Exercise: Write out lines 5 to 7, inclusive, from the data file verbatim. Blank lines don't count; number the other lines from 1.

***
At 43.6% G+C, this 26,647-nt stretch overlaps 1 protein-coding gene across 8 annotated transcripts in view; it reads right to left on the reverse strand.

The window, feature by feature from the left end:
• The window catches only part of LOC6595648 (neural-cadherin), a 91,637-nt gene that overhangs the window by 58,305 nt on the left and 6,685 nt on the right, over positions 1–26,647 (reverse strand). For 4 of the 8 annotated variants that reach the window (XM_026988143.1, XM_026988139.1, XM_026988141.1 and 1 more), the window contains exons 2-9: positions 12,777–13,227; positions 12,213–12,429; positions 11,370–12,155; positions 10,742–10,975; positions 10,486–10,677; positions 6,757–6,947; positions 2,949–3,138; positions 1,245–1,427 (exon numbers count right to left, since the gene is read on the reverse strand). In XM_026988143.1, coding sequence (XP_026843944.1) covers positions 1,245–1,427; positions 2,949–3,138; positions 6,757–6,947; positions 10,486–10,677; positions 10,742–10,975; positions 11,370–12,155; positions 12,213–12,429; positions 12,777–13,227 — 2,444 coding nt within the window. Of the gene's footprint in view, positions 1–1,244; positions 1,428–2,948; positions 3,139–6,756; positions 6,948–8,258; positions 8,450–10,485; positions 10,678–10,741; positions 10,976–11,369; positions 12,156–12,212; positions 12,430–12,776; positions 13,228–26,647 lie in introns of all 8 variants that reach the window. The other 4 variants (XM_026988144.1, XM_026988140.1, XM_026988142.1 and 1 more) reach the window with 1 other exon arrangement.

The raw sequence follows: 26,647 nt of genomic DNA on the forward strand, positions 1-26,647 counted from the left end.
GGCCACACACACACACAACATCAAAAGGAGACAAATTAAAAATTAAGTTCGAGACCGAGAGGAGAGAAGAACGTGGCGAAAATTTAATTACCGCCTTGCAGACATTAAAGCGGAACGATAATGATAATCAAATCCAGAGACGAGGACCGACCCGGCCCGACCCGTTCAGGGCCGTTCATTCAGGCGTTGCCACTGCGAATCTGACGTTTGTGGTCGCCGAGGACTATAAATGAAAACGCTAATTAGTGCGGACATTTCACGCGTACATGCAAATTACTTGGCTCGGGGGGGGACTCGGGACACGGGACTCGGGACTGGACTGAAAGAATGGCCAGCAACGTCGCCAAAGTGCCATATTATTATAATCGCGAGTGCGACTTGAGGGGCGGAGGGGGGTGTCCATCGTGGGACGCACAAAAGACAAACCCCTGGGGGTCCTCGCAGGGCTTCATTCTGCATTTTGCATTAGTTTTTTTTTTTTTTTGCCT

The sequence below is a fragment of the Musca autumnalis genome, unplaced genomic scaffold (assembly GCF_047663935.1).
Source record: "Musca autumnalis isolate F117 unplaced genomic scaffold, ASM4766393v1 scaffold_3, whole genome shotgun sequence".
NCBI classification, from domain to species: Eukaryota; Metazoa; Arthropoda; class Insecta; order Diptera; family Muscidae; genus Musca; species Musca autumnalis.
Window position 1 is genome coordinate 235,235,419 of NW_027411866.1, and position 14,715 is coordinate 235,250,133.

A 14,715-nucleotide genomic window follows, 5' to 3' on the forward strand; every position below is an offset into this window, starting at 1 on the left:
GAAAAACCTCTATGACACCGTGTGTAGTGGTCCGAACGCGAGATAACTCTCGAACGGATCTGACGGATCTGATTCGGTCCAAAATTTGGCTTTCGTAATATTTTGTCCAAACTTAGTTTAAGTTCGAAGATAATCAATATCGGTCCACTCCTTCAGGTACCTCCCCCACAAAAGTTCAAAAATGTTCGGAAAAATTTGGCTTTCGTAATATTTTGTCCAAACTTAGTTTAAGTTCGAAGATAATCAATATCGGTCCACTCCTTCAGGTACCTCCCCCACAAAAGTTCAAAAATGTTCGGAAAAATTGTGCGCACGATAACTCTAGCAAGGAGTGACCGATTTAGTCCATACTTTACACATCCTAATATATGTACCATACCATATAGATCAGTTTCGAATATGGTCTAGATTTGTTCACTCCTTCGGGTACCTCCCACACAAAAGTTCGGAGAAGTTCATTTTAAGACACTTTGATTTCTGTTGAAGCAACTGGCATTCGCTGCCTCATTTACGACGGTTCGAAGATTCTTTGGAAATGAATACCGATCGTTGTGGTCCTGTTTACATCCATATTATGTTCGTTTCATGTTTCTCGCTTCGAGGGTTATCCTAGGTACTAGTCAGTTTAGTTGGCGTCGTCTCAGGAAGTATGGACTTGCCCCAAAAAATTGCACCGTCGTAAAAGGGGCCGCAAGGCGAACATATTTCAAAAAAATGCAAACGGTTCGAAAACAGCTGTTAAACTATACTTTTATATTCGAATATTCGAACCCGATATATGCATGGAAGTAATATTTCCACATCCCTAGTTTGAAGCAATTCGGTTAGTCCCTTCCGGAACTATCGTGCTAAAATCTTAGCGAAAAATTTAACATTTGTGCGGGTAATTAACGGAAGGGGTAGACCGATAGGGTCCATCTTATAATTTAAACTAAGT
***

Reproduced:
GGCCACACACACACACAACATCAAAAGGAGACAAATTAAAAATTAAGTTCGAGACCGAGAGGAGAGAAGAACGTGGCGAAAATTTAATTACCGCCTTGCAGACATTAAAGCGGAACGATAATGATAATCAAATCCAGAGACGAGGACCGACCCGGCCCGACCCGTTCAGGGCCGTTCATTCAGGCGTTGCCACTGCGAATCTGACGTTTGTGGTCGCCGAGGACTATAAATGAAAACGCTAATTAGTGCGGACATTTCACGCGTACATGCAAATTACTTGGCTCGGGGGGGGACTCGGGACACGGGACTCGGGACTGGACTGAAAGAATGGCCAGCAACGTCGCCAAAGTGCCATATTATTATAATCGCGAGTGCGACTTGAGGGGCGGAGGGGGGTGTCCATCGTGGGACGCACAAAAGACAAACCCCTGGGGGTCCTCGCAGGGCTTCATTCTGCATTTTGCATTAGTTTTTTTTTTTTTTTGCCT

The sequence below is a fragment of the Musca autumnalis genome, unplaced genomic scaffold (assembly GCF_047663935.1).
Source record: "Musca autumnalis isolate F117 unplaced genomic scaffold, ASM4766393v1 scaffold_3, whole genome shotgun sequence".